Pozzuolana, a reddish, porous volcanic mineral found near Pozzuoli, between Rome and Naples, and in other countries in the neighborhood of volcanoes. The catacombs of Rome were excavated in a large deposit of this argillaceous sand, and it has been found in Sardinia, in the south of France, and in Rhenish Prussia near Andernach, where it is called trass. It is mainly a dehydrized silicate of alumina with other earths and alkalies, formed by the pouring of basaltic lava floods over argillaceous beds, or by similar natural processes. According to Berthier, the composition of Italian pozzuolana and the German trass is as follows:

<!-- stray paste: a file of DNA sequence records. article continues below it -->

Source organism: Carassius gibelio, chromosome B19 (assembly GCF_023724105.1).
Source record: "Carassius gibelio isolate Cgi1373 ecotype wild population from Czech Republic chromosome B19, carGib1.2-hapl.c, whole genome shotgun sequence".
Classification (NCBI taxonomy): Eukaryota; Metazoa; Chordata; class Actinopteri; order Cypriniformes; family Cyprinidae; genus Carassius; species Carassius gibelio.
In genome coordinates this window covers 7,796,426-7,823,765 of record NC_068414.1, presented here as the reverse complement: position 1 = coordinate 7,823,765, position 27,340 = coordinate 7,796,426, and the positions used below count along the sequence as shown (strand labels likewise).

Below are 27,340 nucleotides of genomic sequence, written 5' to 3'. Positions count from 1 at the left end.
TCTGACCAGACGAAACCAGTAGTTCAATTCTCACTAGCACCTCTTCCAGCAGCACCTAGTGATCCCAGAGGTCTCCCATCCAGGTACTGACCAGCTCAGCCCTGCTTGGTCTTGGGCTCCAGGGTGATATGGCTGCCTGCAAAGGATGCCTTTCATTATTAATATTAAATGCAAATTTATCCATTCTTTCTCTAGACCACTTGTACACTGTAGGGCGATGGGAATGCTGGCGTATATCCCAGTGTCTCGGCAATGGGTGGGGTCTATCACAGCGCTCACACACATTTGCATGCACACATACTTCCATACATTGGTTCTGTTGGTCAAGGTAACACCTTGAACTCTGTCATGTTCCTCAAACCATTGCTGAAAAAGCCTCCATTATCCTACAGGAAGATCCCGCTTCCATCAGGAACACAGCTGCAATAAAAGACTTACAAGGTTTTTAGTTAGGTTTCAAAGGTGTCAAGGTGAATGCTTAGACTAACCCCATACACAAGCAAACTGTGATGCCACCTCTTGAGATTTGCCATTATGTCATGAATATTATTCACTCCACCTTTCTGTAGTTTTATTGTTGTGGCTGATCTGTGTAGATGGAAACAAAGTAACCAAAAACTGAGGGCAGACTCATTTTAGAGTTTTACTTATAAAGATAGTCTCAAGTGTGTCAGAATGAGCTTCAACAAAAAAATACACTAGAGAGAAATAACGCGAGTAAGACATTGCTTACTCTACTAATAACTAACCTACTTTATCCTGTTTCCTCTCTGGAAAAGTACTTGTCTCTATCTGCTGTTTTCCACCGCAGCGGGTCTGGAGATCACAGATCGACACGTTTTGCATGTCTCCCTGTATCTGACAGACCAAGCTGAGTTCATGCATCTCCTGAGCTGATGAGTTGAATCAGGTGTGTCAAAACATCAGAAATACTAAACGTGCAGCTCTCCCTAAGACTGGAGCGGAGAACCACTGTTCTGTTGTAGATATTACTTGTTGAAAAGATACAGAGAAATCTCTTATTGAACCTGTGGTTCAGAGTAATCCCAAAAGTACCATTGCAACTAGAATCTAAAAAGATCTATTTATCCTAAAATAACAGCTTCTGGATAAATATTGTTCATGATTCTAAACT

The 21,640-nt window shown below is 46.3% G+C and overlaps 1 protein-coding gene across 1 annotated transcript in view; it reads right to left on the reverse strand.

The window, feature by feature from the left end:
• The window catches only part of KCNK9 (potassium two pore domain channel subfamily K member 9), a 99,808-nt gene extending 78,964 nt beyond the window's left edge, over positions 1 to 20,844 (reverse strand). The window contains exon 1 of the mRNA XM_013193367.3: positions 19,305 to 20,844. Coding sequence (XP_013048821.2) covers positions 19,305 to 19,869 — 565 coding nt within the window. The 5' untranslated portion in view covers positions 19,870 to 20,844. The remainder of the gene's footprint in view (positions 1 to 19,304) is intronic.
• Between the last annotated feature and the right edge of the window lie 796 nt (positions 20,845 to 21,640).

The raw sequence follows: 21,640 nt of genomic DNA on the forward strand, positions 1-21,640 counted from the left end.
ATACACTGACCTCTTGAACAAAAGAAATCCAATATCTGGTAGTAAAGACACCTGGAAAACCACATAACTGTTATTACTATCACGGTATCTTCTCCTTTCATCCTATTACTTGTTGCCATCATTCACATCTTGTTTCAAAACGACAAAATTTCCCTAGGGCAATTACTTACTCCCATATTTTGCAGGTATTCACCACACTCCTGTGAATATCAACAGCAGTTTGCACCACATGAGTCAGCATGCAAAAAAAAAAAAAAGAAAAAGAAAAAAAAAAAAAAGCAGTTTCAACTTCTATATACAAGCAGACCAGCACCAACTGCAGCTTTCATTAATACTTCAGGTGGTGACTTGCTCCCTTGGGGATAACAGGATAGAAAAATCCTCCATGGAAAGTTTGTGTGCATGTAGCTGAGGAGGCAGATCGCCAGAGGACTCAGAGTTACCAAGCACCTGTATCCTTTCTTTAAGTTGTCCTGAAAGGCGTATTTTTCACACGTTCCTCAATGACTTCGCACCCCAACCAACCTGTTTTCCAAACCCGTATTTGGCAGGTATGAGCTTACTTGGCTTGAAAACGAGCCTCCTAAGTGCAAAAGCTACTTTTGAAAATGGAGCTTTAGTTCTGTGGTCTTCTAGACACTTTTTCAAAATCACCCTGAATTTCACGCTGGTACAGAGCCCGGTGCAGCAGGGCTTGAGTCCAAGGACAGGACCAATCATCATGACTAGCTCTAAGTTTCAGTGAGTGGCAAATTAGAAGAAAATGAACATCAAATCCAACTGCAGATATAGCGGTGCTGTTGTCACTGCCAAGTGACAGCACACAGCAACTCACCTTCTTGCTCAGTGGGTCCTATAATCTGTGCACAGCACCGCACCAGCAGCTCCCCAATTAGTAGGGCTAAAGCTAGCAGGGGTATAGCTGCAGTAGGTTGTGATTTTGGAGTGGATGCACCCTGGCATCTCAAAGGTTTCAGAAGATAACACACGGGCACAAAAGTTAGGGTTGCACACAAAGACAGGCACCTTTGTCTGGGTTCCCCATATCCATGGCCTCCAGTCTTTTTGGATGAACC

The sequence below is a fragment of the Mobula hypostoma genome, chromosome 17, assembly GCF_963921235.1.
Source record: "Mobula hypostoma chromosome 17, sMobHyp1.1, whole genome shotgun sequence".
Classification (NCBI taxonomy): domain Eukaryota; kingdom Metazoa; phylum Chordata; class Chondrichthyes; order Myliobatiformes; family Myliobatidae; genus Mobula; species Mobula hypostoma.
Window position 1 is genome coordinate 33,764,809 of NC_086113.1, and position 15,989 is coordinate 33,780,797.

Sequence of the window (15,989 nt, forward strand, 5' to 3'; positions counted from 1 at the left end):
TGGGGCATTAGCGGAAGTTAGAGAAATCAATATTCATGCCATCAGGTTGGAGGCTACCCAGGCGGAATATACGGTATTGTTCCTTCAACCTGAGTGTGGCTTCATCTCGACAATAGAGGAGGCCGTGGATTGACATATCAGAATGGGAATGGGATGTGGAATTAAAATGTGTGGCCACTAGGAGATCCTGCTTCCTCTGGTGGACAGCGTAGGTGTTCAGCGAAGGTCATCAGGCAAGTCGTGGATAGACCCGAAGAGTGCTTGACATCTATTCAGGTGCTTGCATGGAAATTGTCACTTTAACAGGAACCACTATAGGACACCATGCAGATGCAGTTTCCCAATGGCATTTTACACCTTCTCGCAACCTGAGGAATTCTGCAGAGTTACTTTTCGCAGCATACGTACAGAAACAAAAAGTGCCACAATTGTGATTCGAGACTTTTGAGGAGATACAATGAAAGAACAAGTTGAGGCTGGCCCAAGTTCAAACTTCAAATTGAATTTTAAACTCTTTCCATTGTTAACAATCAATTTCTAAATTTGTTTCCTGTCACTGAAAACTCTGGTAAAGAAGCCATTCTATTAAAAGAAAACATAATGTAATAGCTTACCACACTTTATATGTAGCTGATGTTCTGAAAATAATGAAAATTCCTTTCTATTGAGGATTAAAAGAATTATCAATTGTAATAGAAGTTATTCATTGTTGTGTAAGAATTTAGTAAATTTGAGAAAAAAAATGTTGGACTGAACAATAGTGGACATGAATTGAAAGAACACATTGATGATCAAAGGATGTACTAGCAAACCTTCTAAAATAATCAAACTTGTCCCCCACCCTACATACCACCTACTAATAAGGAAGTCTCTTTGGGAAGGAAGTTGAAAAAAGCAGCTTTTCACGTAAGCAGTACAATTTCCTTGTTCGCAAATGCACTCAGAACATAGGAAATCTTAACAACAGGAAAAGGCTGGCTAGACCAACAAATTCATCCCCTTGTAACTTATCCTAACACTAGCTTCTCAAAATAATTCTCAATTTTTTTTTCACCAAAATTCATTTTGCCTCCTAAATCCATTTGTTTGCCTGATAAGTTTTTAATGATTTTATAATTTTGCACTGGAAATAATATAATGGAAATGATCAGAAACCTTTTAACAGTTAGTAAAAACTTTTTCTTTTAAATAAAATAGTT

Oxide of iron....
Water and loss...
Pozzuolana and trass are used for the preparation of hydraulic cements in the countries where the deposits are found, and are also exported. Their adaptability to the making of cements arises from the fact that the silica is in a condition to be easily acted on by calcic hydrate with which it is mixed, and also from its containing alkalies and oxide of iron, all of which unite in forming a mass which hardens in water. (See Cement).